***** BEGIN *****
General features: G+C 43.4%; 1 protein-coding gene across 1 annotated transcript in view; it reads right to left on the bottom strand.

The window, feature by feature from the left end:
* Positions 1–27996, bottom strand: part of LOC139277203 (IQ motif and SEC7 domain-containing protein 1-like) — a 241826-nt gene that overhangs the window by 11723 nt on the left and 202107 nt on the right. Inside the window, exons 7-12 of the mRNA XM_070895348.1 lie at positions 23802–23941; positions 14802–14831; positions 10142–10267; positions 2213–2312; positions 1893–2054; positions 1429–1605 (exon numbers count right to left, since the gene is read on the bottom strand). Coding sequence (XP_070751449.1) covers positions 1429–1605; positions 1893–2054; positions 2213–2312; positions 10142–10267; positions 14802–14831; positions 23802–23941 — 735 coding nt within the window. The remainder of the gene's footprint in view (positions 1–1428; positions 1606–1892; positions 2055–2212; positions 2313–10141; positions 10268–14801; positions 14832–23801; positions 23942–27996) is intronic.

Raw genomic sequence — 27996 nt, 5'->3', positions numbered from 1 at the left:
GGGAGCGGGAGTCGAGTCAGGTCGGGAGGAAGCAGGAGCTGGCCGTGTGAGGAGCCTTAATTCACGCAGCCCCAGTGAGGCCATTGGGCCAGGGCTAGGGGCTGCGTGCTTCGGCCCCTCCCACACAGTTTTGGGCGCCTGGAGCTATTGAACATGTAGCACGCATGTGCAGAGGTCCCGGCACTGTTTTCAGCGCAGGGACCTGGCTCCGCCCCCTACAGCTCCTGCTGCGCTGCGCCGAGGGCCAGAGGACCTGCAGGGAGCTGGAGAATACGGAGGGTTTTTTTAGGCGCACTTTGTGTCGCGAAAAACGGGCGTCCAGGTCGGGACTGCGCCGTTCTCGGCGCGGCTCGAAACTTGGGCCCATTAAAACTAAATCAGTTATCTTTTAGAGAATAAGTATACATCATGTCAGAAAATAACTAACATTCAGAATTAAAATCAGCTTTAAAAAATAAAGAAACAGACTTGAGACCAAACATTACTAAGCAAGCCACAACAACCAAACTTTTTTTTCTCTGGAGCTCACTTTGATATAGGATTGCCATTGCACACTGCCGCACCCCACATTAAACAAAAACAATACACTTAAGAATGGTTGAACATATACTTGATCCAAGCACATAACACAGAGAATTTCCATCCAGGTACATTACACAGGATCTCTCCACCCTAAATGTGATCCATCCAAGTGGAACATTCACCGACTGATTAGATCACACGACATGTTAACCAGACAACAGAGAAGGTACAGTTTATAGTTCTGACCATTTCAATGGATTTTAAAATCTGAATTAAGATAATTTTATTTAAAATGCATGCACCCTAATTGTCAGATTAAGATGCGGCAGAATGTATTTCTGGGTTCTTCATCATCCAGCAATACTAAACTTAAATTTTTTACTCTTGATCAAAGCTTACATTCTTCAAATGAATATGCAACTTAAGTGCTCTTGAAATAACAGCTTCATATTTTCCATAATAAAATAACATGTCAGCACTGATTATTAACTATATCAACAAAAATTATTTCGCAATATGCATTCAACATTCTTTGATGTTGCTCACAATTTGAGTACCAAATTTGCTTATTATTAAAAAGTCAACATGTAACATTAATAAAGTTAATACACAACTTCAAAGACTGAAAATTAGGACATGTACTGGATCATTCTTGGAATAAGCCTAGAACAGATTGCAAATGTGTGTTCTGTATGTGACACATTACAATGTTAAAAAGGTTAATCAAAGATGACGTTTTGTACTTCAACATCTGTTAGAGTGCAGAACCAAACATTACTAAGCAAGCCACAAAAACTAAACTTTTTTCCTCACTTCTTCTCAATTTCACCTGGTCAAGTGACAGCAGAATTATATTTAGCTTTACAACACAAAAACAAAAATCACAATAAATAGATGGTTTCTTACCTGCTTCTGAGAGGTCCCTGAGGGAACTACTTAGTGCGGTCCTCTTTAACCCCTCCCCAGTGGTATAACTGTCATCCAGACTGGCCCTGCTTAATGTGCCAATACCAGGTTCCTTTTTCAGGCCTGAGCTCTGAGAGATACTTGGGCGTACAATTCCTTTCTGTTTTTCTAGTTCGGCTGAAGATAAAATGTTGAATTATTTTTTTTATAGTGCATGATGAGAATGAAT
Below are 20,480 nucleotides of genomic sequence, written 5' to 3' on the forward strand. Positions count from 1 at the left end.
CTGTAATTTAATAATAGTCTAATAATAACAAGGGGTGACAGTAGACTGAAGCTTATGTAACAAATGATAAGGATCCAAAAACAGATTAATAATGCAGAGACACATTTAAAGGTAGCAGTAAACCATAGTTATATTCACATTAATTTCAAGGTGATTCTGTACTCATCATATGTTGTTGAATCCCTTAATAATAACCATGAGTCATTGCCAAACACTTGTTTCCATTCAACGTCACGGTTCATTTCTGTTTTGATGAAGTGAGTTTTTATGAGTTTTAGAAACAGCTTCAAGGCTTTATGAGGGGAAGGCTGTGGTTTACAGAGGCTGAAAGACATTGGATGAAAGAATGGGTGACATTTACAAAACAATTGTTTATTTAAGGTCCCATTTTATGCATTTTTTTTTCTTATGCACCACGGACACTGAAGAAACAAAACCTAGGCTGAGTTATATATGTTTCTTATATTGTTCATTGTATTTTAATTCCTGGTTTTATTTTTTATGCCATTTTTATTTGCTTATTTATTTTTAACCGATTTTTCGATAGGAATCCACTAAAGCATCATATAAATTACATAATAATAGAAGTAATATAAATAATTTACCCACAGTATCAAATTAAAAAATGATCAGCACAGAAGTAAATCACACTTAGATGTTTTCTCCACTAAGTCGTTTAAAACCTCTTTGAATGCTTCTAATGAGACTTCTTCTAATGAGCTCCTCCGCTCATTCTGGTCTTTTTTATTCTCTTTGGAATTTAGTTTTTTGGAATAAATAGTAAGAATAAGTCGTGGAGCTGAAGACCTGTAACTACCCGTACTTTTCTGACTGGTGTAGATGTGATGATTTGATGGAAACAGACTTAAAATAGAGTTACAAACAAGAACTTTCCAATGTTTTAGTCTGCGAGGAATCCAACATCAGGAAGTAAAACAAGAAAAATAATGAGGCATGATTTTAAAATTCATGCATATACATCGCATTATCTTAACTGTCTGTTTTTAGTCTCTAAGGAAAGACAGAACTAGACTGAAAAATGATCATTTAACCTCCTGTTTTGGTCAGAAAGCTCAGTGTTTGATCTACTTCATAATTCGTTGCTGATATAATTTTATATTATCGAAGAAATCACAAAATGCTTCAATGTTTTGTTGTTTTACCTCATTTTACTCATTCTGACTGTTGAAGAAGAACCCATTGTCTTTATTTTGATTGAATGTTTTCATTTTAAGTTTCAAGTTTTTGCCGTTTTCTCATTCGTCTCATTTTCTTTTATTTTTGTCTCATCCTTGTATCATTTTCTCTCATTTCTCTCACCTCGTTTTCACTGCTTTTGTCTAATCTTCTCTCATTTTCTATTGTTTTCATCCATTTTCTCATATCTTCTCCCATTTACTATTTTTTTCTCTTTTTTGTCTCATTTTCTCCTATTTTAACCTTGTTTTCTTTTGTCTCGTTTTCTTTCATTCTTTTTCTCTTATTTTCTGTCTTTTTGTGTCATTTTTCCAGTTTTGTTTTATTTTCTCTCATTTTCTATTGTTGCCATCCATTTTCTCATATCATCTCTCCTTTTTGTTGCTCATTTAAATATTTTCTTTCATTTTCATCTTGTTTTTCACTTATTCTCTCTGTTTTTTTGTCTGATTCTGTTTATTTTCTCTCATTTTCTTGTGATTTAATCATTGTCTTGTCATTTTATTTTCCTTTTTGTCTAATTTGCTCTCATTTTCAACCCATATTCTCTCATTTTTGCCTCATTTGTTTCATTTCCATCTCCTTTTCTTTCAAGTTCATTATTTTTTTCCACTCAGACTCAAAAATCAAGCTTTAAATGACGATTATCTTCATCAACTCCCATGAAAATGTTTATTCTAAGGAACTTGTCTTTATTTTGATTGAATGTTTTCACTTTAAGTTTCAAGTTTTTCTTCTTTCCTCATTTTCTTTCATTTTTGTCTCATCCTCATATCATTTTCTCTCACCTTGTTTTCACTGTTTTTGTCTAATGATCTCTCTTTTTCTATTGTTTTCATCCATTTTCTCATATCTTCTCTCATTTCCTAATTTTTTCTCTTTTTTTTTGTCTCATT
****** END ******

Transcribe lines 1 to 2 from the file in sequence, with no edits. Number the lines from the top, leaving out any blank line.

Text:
General features: G+C 43.4%; 1 protein-coding gene across 1 annotated transcript in view; it reads right to left on the bottom strand.

The window, feature by feature from the left end: